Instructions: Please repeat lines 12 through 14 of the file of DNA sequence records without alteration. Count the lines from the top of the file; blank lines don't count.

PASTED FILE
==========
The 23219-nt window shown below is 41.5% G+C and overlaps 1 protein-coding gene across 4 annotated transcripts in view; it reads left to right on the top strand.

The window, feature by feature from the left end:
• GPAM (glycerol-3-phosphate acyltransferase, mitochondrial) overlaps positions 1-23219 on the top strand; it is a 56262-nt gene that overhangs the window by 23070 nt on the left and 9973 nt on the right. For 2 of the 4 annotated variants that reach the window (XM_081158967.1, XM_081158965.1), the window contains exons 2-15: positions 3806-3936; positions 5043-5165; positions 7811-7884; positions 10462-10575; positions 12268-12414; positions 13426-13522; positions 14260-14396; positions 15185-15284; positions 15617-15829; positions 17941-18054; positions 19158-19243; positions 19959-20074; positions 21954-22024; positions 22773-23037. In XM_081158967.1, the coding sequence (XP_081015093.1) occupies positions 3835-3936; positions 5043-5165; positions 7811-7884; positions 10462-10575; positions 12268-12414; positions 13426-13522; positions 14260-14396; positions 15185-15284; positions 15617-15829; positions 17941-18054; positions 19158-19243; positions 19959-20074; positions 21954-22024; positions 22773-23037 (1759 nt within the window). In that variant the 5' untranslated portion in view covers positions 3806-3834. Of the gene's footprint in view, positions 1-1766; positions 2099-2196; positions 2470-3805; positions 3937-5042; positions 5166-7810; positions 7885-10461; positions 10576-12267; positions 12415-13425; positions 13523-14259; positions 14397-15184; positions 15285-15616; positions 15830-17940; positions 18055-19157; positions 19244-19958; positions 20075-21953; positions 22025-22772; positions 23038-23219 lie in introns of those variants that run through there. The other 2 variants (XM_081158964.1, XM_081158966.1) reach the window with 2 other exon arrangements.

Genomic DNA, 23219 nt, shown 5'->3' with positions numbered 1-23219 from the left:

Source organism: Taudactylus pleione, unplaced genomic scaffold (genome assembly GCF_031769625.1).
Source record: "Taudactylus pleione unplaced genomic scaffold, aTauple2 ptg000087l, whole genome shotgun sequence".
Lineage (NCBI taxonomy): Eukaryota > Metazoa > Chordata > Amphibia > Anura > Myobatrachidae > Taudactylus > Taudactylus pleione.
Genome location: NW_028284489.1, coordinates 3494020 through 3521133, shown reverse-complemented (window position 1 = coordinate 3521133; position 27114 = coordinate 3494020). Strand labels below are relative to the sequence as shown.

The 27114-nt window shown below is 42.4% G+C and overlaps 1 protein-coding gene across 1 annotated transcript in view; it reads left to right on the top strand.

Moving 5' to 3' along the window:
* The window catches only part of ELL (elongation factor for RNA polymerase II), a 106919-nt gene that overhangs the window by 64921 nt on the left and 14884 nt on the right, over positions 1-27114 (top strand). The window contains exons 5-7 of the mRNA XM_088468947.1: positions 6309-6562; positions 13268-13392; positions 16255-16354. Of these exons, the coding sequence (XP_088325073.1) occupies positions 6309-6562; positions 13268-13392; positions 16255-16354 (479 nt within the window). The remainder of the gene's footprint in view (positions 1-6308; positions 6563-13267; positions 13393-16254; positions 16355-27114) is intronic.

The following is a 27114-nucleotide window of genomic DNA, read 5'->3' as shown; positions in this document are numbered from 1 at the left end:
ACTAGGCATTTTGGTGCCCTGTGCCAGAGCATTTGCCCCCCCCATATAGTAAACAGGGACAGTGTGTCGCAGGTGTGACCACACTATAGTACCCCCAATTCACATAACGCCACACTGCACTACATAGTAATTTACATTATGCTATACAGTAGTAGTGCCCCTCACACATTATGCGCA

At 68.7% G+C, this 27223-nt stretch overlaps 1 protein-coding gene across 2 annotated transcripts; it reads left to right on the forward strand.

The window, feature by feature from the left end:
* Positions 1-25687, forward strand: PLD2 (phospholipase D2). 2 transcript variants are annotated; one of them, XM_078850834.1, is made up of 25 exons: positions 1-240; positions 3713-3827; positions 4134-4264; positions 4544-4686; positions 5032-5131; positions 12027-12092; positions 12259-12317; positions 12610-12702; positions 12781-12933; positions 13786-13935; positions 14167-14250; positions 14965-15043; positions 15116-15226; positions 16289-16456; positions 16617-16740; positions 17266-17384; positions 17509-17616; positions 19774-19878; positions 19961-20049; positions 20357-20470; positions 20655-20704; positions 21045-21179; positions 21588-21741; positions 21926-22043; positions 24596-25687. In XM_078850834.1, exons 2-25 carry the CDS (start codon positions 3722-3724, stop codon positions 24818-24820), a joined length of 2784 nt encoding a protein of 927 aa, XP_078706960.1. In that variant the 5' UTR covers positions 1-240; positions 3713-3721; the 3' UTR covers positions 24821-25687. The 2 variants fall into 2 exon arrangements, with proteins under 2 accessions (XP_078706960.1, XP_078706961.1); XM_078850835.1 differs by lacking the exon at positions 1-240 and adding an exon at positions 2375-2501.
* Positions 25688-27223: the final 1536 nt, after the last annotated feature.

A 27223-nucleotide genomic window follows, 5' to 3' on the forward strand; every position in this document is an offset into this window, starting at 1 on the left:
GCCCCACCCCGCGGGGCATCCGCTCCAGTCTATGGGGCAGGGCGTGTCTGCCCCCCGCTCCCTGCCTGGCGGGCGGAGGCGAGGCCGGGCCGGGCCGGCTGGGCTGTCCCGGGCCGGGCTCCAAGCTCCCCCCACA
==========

The following is a 27114-nucleotide window of genomic DNA, read 5'->3' as shown; positions in this document are numbered from 1 at the left end:
ACTAGGCATTTTGGTGCCCTGTGCCAGAGCATTTGCCCCCCCCATATAGTAAACAGGGACAGTGTGTCGCAGGTGTGACCACACTATAGTACCCCCAATTCACATAACGCCACACTGCACTACATAGTAATTTACATTATGCTATACAGTAGTAGTGCCCCTCACACATTATGCGCA

At 68.7% G+C, this 27223-nt stretch overlaps 1 protein-coding gene across 2 annotated transcripts; it reads left to right on the forward strand.